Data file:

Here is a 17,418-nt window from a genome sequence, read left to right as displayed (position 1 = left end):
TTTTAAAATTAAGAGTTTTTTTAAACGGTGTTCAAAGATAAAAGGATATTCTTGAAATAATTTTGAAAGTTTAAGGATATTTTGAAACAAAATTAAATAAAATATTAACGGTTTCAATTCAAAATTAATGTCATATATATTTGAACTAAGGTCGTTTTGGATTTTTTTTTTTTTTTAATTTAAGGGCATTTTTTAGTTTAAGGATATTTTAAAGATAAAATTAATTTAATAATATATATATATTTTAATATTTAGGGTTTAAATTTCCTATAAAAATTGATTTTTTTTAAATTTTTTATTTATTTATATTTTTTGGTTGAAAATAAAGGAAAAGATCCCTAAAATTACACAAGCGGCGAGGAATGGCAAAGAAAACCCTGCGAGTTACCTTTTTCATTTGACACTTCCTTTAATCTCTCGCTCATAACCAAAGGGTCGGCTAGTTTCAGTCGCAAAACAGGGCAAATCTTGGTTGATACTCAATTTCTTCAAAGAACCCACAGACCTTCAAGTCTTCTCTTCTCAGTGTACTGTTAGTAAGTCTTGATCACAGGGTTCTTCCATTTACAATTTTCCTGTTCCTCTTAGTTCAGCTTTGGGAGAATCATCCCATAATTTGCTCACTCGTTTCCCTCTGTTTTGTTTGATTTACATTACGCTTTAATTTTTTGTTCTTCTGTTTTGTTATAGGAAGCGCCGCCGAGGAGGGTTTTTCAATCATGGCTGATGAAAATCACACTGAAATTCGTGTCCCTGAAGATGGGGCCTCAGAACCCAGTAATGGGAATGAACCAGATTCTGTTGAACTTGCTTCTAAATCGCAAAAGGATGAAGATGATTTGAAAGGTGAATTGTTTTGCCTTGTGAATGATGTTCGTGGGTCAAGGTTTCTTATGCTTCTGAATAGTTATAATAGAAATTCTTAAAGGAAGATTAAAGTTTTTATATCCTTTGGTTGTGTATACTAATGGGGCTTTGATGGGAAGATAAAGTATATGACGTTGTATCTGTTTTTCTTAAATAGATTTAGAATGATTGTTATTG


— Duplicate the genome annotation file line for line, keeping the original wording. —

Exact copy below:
Here is a 17,418-nt window from a genome sequence, read left to right as displayed (position 1 = left end):
TTTTAAAATTAAGAGTTTTTTTAAACGGTGTTCAAAGATAAAAGGATATTCTTGAAATAATTTTGAAAGTTTAAGGATATTTTGAAACAAAATTAAATAAAATATTAACGGTTTCAATTCAAAATTAATGTCATATATATTTGAACTAAGGTCGTTTTGGATTTTTTTTTTTTTTTAATTTAAGGGCATTTTTTAGTTTAAGGATATTTTAAAGATAAAATTAATTTAATAATATATATATATTTTAATATTTAGGGTTTAAATTTCCTATAAAAATTGATTTTTTTTAAATTTTTTATTTATTTATATTTTTTGGTTGAAAATAAAGGAAAAGATCCCTAAAATTACACAAGCGGCGAGGAATGGCAAAGAAAACCCTGCGAGTTACCTTTTTCATTTGACACTTCCTTTAATCTCTCGCTCATAACCAAAGGGTCGGCTAGTTTCAGTCGCAAAACAGGGCAAATCTTGGTTGATACTCAATTTCTTCAAAGAACCCACAGACCTTCAAGTCTTCTCTTCTCAGTGTACTGTTAGTAAGTCTTGATCACAGGGTTCTTCCATTTACAATTTTCCTGTTCCTCTTAGTTCAGCTTTGGGAGAATCATCCCATAATTTGCTCACTCGTTTCCCTCTGTTTTGTTTGATTTACATTACGCTTTAATTTTTTGTTCTTCTGTTTTGTTATAGGAAGCGCCGCCGAGGAGGGTTTTTCAATCATGGCTGATGAAAATCACACTGAAATTCGTGTCCCTGAAGATGGGGCCTCAGAACCCAGTAATGGGAATGAACCAGATTCTGTTGAACTTGCTTCTAAATCGCAAAAGGATGAAGATGATTTGAAAGGTGAATTGTTTTGCCTTGTGAATGATGTTCGTGGGTCAAGGTTTCTTATGCTTCTGAATAGTTATAATAGAAATTCTTAAAGGAAGATTAAAGTTTTTATATCCTTTGGTTGTGTATACTAATGGGGCTTTGATGGGAAGATAAAGTATATGACGTTGTATCTGTTTTTCTTAAATAGATTTAGAATGATTGTTATTG